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The Ruined Tower of Zenopus: One-Shots, Campaigns, and the Sea Caves

I've been getting a lot of good use out of The Ruined Tower of Zenopus. I've run it a half dozen times for one-shots, and have also been using it as the central dungeon in a campaign. It's worked admirably in both capacities.

One-Shot Observations
When I run this at the local library, I usually start with the hook that smugglers have kidnapped Lemunda, daughter of Portown nobility, and drop the rumor that maybe they could sneak up on the smugglers through the tunnels under the old ruins. 

Interestingly enough, the one-shot parties always turn to the left at the first intersection. I recall reading that customers usually turn left as soon as they enter a store, but I had no idea this might apply to mentally entering a two-dimensional map. If this really is as consistent a behavior as it appears, that is something to take into consideration when designing dungeons.

After turning left, they usually stick to a pretty westward path, aiming in the direction of the sea caves. They miss a lot of the dungeon's offerings. But this path, ending with confronting the smugglers and saving Lemunda, takes almost three hours, every time. Perfect for a one shot.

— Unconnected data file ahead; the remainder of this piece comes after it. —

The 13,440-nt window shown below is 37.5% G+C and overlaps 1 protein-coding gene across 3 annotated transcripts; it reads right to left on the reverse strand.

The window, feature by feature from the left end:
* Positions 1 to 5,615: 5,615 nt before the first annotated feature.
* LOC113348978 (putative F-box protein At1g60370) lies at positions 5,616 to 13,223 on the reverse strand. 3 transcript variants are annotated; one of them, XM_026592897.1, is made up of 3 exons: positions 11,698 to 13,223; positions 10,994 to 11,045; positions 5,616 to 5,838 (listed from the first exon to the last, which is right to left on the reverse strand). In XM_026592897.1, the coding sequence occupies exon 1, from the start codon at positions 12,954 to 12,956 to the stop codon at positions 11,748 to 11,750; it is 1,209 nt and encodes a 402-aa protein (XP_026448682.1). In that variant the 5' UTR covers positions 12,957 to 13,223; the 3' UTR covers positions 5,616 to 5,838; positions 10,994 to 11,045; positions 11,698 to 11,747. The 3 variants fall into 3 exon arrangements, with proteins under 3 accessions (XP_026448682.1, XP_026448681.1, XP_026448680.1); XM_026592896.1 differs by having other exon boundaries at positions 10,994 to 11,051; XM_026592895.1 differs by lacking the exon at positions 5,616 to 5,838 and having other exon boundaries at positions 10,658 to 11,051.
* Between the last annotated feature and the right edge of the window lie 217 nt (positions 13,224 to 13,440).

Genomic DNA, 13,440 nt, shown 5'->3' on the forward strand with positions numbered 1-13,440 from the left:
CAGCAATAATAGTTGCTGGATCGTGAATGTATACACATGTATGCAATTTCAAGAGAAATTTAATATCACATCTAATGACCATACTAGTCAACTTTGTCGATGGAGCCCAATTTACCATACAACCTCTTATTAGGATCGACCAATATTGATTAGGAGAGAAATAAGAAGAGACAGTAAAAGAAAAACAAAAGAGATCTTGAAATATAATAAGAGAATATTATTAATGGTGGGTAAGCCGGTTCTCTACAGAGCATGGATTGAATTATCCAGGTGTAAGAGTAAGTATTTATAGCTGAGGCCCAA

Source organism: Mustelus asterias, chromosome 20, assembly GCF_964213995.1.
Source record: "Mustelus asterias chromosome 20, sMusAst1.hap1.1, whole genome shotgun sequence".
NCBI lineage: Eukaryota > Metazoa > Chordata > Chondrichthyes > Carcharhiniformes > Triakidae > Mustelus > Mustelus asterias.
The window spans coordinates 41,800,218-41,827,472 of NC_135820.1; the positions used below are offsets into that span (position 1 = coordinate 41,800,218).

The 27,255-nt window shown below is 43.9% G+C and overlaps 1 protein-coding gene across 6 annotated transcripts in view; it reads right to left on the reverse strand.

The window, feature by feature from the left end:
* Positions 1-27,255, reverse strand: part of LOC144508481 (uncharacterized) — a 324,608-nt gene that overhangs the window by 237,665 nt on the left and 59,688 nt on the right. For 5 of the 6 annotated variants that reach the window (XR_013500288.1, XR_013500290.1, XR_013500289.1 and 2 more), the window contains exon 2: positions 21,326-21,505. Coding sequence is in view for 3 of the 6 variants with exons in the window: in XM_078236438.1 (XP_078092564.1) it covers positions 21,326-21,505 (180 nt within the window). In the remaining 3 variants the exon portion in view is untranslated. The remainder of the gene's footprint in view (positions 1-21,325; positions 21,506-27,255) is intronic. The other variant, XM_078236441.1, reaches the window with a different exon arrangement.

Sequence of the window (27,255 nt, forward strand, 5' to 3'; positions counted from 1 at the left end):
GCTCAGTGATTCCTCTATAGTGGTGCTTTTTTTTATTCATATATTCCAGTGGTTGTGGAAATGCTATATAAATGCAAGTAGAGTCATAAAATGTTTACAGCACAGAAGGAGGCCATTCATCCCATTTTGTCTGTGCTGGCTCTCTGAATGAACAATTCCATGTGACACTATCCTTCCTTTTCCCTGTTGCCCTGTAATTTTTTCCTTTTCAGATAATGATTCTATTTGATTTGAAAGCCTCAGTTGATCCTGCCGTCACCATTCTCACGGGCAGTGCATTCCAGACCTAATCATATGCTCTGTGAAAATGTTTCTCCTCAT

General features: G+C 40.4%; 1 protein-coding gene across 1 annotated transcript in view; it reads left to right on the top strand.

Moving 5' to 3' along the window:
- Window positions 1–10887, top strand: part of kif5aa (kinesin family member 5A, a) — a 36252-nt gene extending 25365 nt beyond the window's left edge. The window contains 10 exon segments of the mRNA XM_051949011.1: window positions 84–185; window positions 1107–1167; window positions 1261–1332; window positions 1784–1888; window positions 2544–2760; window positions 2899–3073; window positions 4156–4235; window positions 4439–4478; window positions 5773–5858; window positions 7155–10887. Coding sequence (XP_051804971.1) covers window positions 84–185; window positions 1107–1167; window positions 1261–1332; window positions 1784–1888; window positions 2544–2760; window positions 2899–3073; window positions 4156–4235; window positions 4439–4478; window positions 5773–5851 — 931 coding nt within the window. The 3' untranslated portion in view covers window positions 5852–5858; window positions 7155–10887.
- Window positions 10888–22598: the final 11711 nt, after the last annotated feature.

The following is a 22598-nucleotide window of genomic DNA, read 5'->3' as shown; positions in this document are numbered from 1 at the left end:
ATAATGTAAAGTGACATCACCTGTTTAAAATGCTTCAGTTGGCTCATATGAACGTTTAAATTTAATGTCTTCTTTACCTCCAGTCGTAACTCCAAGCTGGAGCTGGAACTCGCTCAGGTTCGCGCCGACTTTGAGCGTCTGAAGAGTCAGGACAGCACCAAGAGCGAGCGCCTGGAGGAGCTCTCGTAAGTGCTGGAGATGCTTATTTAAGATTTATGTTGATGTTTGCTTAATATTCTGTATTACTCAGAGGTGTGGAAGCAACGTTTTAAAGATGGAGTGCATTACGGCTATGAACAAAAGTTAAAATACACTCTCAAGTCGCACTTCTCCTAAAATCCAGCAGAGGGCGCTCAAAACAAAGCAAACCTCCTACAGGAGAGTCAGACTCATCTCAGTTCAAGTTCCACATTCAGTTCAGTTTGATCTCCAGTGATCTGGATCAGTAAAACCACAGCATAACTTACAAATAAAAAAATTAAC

One of the best inventions in the 5e adaptation of Zenopus is the cleaning cubes. The players always get weirded out by how clean the dungeon is. Inevitably, someone speculates that there must be gelatinous cubes around. Then the appearance of a nearly-harmless, oddly adorable little cube causes confusion, consternation, and delight. Several parties have tried to utilize the cubes to open stuck or locked doors, but none have committed to it long enough to figure out how to make that work.

For the ongoing campaign, the scenario is different. The smugglers are a significant force who have established a blockade around Portown (or Bandar Arzoo, in the local language). Occasionally a ship gets in, but they can't get out. Little Portown is crammed to the rafters with increasingly desperate travelers and merchants. Lodging is unavailable and food is getting scarce. The town has sent ships and guards against the smugglers, but no survivors have returned. There is big reward for anyone who can provide a way of breaking the blockade, and a rumor that the haunted tunnels under the old ruins might lead to the smugglers' back door.

The party has tended to explore the dungeon for a session of two, and then spend a session in Portown, getting embroiled in local politics and having side-adventures, before returning to the dungeon. They have: